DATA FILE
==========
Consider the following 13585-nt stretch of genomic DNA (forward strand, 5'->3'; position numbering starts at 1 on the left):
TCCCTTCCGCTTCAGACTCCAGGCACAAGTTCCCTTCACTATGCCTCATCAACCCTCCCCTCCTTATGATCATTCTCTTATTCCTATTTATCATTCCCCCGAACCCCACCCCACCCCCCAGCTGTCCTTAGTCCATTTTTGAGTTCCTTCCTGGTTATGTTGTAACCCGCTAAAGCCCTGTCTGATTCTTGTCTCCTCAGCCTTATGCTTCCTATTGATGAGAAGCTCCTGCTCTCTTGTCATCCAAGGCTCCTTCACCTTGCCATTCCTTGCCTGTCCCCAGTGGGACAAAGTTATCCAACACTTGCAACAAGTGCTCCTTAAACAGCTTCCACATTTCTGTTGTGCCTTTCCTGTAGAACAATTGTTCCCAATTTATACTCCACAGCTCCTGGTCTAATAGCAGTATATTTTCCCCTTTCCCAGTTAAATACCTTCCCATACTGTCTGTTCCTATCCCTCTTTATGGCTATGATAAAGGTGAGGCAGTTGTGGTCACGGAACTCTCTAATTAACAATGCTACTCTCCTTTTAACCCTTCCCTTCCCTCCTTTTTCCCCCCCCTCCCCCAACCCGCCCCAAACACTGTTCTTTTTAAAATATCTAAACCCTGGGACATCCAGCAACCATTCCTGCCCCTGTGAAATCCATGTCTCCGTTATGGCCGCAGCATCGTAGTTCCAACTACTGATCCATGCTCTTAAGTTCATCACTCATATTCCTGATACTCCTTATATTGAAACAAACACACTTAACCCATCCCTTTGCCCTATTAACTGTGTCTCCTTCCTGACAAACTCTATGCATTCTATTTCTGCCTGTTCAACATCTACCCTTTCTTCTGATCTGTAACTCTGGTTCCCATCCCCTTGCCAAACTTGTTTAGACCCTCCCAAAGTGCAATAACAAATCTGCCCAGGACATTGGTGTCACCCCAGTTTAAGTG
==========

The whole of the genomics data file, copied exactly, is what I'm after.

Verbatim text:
Consider the following 13585-nt stretch of genomic DNA (forward strand, 5'->3'; position numbering starts at 1 on the left):
TCCCTTCCGCTTCAGACTCCAGGCACAAGTTCCCTTCACTATGCCTCATCAACCCTCCCCTCCTTATGATCATTCTCTTATTCCTATTTATCATTCCCCCGAACCCCACCCCACCCCCCAGCTGTCCTTAGTCCATTTTTGAGTTCCTTCCTGGTTATGTTGTAACCCGCTAAAGCCCTGTCTGATTCTTGTCTCCTCAGCCTTATGCTTCCTATTGATGAGAAGCTCCTGCTCTCTTGTCATCCAAGGCTCCTTCACCTTGCCATTCCTTGCCTGTCCCCAGTGGGACAAAGTTATCCAACACTTGCAACAAGTGCTCCTTAAACAGCTTCCACATTTCTGTTGTGCCTTTCCTGTAGAACAATTGTTCCCAATTTATACTCCACAGCTCCTGGTCTAATAGCAGTATATTTTCCCCTTTCCCAGTTAAATACCTTCCCATACTGTCTGTTCCTATCCCTCTTTATGGCTATGATAAAGGTGAGGCAGTTGTGGTCACGGAACTCTCTAATTAACAATGCTACTCTCCTTTTAACCCTTCCCTTCCCTCCTTTTTCCCCCCCCTCCCCCAACCCGCCCCAAACACTGTTCTTTTTAAAATATCTAAACCCTGGGACATCCAGCAACCATTCCTGCCCCTGTGAAATCCATGTCTCCGTTATGGCCGCAGCATCGTAGTTCCAACTACTGATCCATGCTCTTAAGTTCATCACTCATATTCCTGATACTCCTTATATTGAAACAAACACACTTAACCCATCCCTTTGCCCTATTAACTGTGTCTCCTTCCTGACAAACTCTATGCATTCTATTTCTGCCTGTTCAACATCTACCCTTTCTTCTGATCTGTAACTCTGGTTCCCATCCCCTTGCCAAACTTGTTTAGACCCTCCCAAAGTGCAATAACAAATCTGCCCAGGACATTGGTGTCACCCCAGTTTAAGTG